NASA has a preview of every moon in 2018, including the total lunar eclipse later this month that coincides with another supermoon. NASA

The New Year’s supermoon has come and gone but there are a lot more lunar events to be excited about in 2018, including another supermoon that coincides with a total lunar eclipse. And NASA is giving a preview of each one of them.

The space agency’s “Dial-A-Moon” feature lets moon enthusiasts zip through the year, seeing what Earth’s natural satellite will look like in the future. That includes a look at another supermoon at the end of January that will be cloaked in orange and red as the Earth eclipses light from the sun.

People in the western part of North America and eastern Asia will be able to see the Jan. 31 total lunar eclipse, NASA has reported. A partial eclipse will hang over eastern North America early in the morning.

The supermoon on Jan. 1 was the largest of the year and a “Wolf Moon,” with the name referring to a full moon that classically occurred in the winter, with wolves howling at it out of hunger. Although the Jan. 31 supermoon will be a little smaller, Dial-A-Moon shows that it will still be large and bright.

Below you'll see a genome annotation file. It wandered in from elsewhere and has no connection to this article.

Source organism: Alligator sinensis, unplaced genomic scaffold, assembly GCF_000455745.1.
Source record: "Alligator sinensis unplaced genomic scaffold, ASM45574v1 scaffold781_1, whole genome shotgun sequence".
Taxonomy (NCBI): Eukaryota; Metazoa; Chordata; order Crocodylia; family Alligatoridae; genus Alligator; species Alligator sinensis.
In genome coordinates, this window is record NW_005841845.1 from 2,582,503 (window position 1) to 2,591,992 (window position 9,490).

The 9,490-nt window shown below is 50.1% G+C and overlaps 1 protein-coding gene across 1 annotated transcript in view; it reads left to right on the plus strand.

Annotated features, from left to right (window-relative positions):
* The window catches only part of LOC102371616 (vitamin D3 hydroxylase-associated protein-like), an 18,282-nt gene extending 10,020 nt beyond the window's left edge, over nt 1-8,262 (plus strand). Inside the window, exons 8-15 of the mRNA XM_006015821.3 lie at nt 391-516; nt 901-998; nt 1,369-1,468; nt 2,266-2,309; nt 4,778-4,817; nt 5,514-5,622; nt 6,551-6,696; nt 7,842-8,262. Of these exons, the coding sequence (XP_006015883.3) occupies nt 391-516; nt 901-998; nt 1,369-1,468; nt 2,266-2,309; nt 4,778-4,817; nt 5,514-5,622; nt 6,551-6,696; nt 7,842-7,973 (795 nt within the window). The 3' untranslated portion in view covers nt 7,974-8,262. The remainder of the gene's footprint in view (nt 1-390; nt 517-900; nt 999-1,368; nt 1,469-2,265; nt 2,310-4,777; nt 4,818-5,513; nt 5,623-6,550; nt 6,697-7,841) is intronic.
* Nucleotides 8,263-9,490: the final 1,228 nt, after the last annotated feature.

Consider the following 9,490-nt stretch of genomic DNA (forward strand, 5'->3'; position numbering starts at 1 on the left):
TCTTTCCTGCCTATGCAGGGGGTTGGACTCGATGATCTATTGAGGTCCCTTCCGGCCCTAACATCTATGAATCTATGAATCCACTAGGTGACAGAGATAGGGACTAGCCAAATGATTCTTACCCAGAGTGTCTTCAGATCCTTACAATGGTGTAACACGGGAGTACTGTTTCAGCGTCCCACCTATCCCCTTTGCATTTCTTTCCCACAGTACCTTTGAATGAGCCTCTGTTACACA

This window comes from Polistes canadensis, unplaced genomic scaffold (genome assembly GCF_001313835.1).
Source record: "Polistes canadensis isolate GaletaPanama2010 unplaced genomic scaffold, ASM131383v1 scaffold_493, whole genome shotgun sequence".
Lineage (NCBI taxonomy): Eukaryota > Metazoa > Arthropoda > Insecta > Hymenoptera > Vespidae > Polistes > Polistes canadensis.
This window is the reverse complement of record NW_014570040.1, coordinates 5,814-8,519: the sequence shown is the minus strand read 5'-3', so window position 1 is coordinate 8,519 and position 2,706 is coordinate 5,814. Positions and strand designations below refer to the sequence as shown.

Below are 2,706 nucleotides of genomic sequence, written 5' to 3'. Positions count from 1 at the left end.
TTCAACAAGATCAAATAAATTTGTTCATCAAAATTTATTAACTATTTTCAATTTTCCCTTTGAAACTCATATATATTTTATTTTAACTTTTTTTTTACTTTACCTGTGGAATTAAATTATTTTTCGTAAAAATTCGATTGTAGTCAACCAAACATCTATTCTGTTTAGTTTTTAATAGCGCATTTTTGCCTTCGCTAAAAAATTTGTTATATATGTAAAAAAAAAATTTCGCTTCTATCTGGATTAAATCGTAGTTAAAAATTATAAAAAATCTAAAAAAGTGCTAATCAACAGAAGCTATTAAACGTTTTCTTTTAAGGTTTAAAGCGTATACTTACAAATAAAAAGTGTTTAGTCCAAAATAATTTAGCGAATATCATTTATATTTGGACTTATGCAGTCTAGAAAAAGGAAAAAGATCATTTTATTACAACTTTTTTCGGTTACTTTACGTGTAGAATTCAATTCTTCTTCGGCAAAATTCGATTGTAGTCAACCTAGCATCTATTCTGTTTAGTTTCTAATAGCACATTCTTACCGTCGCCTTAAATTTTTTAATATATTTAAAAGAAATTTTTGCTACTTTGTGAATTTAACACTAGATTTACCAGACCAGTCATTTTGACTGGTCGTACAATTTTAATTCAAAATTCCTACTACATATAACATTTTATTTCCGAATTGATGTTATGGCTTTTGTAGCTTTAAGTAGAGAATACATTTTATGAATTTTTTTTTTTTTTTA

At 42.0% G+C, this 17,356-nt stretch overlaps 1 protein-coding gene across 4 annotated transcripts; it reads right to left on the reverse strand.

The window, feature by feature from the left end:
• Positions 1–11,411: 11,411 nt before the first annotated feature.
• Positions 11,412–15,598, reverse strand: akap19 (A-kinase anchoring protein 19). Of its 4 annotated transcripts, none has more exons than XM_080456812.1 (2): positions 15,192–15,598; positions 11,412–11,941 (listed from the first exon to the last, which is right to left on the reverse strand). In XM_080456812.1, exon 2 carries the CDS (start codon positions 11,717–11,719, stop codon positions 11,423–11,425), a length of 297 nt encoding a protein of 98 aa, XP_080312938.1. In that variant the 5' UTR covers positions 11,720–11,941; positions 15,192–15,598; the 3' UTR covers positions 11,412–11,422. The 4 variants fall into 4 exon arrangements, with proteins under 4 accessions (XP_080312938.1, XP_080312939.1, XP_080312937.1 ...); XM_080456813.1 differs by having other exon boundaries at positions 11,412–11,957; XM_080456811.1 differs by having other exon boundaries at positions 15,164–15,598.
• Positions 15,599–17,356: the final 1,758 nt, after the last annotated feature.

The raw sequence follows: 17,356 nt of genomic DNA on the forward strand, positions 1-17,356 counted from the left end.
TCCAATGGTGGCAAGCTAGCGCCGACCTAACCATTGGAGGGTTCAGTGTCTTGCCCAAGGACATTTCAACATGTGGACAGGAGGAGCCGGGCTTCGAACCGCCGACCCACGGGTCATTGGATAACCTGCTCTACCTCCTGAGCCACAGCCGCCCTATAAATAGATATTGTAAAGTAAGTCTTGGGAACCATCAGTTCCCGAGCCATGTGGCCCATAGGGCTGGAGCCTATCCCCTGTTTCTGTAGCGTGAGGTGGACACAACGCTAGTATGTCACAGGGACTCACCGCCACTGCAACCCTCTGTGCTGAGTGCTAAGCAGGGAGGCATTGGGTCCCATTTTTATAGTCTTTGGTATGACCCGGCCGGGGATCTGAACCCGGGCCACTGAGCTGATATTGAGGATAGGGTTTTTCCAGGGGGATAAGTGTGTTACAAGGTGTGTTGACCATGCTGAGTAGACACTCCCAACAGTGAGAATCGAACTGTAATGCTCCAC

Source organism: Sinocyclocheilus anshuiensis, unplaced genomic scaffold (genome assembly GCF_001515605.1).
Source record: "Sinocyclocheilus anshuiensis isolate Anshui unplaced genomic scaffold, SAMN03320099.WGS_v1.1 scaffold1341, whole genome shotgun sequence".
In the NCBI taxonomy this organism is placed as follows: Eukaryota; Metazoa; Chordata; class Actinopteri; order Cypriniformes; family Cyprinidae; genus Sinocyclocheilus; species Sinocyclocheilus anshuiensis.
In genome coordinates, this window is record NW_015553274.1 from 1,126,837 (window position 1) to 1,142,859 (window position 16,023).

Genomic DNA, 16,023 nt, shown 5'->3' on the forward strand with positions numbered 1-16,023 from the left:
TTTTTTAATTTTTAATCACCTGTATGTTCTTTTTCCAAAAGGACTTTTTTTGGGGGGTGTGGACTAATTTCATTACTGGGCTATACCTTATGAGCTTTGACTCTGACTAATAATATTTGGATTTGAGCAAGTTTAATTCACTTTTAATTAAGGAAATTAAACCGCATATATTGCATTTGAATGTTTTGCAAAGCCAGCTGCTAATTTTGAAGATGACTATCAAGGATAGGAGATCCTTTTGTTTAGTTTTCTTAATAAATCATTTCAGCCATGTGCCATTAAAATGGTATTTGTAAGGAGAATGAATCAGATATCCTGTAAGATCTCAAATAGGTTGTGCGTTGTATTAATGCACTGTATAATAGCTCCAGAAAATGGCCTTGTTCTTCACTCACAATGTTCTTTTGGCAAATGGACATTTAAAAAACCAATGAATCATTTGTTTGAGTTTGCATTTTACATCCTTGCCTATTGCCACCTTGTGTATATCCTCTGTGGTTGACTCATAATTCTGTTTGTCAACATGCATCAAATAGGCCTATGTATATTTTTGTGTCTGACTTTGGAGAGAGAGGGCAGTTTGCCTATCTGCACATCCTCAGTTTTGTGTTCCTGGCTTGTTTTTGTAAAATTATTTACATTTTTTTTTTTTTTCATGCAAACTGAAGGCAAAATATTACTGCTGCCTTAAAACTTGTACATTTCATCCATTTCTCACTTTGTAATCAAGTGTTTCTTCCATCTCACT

Supermoons refer to a full moon that appears roughly at the same time of the point of the lunar orbit that is closest to Earth, known as perigee. The boost in proximity can give the illusion of a larger and brighter moon — up to 14 percent bigger and 30 percent brighter. That difference is easiest to see when the moon is closest to the horizon, as being in that position in the sky also enhances its appearance.

Perigee is about 30,000 miles closer to Earth than the farthest point in the moon’s orbit, known as apogee. This is possible because the lunar orbit is an ellipsis, not a perfect circle.

NASA has released a Dial-A-Moon feature for the last several years for those interested in taking a look into the lunar past.

When Wednesday, Jan. 31, rolls around, the moon will reach its full phase in the early morning, close to 5 a.m. EST.

For those without the time to manually flip through the dozen lunar cycles of the year, NASA also released videos that show the upcoming phases for both the northern and southern hemispheres. The videos include tags indicating lunar landmarks.